Auto accidents are known by many names – wrecks, crashes, fender benders, personal injury collisions, road traffic accident, car collisions, car accidents, road traffic incidents, or any one of several other versions of vehicles slamming into one another. No matter what they are called, they often result in serious personal injury or death. Vehicular accidents have been around since time immemorial, and they have gotten more serious over time. Auto accidents kill at least 1.2 million people a year globally and leave about 40 times that number injured.
While most Americans use the term accident to indicate that they have been in a wreck of some sort, there are some that feel the term accident is misleading, as it suggests the “incident” was unpredictable and also could not have been prevented. Most crashes are not only predictable, but could have been prevented, but for the negligence of another driver. In fact, many studies have shown that driver error, driving while under the influence and other human factors are typically responsible in whole or in part for roughly 93 percent of all crashes.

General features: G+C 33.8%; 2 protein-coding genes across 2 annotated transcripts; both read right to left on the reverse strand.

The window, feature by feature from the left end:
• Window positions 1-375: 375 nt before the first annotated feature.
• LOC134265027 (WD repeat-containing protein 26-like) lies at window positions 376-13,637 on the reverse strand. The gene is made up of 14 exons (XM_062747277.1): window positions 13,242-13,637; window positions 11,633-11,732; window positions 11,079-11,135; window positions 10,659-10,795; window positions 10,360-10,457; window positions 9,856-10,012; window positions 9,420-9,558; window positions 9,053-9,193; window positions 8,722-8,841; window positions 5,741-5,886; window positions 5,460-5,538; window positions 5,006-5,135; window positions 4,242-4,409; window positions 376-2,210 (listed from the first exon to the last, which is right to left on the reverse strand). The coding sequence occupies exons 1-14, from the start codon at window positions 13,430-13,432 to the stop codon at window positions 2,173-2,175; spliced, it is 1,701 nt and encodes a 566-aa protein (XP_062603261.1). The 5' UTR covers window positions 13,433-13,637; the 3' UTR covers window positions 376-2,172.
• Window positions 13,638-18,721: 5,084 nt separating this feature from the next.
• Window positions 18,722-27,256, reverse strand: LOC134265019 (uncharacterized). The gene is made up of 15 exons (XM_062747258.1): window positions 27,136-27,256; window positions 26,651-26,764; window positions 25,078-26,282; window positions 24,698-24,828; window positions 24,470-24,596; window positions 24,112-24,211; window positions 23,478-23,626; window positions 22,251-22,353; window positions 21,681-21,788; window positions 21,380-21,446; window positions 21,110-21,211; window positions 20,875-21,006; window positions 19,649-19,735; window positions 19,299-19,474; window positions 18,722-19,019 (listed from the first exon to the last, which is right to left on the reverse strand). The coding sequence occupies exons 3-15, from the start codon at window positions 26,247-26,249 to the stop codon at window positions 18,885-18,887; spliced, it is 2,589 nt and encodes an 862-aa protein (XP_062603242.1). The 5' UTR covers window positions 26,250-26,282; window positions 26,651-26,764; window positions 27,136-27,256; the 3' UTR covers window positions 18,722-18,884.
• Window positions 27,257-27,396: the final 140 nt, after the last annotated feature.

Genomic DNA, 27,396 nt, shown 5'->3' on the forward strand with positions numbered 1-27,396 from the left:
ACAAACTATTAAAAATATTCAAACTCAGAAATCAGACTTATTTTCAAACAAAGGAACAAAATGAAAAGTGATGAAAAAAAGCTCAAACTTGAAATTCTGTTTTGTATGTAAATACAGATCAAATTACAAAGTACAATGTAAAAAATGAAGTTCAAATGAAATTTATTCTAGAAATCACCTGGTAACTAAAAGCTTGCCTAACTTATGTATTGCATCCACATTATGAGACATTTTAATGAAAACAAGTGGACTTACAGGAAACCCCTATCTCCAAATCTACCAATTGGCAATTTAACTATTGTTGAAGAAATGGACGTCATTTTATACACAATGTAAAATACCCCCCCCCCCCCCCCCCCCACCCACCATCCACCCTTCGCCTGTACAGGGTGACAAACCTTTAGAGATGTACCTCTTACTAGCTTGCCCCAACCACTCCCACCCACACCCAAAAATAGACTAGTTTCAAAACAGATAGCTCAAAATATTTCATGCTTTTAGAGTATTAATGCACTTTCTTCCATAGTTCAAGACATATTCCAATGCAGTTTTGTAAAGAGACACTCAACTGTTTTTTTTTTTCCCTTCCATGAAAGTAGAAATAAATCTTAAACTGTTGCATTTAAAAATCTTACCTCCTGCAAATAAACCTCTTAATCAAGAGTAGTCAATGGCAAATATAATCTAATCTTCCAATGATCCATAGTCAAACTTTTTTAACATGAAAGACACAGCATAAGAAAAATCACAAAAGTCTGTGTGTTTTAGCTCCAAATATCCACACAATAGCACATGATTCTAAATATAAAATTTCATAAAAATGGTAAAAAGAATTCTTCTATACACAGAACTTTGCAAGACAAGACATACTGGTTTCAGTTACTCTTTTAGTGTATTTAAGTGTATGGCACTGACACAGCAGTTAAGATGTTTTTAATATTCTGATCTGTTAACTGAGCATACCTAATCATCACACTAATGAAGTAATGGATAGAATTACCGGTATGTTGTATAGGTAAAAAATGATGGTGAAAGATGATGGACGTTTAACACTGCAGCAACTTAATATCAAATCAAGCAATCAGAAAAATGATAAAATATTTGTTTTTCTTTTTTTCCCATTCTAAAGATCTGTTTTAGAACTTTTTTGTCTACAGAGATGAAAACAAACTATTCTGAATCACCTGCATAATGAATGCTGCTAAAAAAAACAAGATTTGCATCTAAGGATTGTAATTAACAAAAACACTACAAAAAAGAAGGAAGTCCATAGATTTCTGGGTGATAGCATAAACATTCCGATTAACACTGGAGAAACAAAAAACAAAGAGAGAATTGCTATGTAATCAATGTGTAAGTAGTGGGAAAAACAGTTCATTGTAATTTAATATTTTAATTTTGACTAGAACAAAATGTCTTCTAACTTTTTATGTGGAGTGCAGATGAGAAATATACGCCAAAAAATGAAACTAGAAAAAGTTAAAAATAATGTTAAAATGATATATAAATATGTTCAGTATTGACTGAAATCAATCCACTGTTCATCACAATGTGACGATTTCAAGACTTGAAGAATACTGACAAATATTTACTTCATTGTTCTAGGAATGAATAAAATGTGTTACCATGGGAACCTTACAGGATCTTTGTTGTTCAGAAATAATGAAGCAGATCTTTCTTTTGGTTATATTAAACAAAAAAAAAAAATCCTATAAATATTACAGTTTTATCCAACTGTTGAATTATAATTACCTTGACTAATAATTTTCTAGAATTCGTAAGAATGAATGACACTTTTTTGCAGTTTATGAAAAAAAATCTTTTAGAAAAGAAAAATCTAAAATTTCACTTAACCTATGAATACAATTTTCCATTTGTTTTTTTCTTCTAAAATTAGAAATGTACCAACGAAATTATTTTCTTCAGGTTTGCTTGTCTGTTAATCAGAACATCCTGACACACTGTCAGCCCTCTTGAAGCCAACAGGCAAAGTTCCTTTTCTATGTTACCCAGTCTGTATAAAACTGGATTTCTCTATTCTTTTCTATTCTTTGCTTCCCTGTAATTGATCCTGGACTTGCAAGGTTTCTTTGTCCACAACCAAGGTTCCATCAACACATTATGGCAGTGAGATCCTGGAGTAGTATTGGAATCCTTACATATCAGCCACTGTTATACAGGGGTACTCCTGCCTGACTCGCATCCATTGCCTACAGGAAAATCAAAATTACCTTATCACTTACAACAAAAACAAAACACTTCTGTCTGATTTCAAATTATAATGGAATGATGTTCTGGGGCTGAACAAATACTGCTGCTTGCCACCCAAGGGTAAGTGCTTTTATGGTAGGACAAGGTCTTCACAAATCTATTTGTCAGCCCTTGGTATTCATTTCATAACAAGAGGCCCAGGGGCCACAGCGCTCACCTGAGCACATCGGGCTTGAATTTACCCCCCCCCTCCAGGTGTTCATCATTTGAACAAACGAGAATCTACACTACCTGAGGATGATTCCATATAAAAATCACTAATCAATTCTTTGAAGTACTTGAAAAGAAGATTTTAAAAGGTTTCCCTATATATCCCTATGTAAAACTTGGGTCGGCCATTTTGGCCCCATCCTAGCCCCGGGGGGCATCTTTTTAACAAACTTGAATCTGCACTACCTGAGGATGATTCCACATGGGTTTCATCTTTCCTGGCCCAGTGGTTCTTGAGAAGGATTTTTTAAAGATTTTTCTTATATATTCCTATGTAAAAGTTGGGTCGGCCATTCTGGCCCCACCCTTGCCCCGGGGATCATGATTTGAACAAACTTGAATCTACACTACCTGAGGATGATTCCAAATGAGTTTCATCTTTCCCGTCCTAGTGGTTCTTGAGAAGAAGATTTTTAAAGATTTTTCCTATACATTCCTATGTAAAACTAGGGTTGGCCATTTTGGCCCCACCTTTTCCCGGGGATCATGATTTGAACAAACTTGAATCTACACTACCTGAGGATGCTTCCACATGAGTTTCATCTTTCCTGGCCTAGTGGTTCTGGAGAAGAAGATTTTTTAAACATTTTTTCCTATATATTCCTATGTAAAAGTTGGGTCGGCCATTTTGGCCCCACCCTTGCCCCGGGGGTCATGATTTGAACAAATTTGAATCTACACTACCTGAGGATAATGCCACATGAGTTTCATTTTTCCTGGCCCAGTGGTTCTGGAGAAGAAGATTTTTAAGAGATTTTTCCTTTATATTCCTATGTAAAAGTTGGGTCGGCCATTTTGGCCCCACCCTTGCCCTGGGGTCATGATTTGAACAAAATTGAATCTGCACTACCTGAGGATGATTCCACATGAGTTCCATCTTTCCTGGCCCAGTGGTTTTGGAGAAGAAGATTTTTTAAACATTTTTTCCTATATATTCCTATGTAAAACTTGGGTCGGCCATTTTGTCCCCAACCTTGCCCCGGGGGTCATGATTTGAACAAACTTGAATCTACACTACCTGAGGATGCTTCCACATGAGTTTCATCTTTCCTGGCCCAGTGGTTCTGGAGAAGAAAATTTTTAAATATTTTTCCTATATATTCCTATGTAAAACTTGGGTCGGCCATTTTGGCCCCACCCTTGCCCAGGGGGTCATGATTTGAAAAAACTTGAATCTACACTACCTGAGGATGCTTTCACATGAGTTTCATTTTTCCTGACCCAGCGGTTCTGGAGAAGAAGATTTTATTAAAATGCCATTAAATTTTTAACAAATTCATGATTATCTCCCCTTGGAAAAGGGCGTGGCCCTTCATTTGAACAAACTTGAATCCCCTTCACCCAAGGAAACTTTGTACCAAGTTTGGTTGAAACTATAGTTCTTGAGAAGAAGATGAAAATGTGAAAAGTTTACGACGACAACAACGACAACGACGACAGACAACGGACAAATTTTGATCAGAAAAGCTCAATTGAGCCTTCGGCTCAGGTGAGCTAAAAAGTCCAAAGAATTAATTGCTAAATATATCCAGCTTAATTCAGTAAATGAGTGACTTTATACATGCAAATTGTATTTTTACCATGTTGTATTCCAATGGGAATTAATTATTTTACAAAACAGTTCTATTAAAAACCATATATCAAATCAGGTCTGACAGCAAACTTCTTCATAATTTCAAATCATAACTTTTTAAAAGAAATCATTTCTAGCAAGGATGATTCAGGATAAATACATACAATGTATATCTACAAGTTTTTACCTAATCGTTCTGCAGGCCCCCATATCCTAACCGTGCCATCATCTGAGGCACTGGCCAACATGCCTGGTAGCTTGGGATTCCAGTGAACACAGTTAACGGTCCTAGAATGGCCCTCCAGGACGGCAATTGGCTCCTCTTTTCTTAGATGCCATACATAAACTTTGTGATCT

Those human factors may also include the negligence of another working on a vehicle, loading a vehicle, driving the vehicle, borrowing the vehicle, failing to properly maintain the vehicle or involve defective parts. Crashes can happen at any time, any place, for hundreds of reasons, ranging from texting while driving to taking GPS instructions literally without checking their accuracy, from driving while under the influence of drugs or alcohol to reaching down to pick up something on the floor of the vehicle.
Depending on the facts of the car crash, one or both drivers may be cited criminally, may be sued civilly, or both. In cases where someone dies, a state will typically prosecute the criminally negligent driver. Those charges may involve driving without due care and attention, assault with a deadly weapon, driving under the influence of drugs or alcohol, or murder.
In the United States, auto accident personal injury lawsuits are a very common tort, in which courts usually deal with questions of fact – such as who was at fault for the accident in question, what percentage was each driver at fault and how much is to be paid out in damages.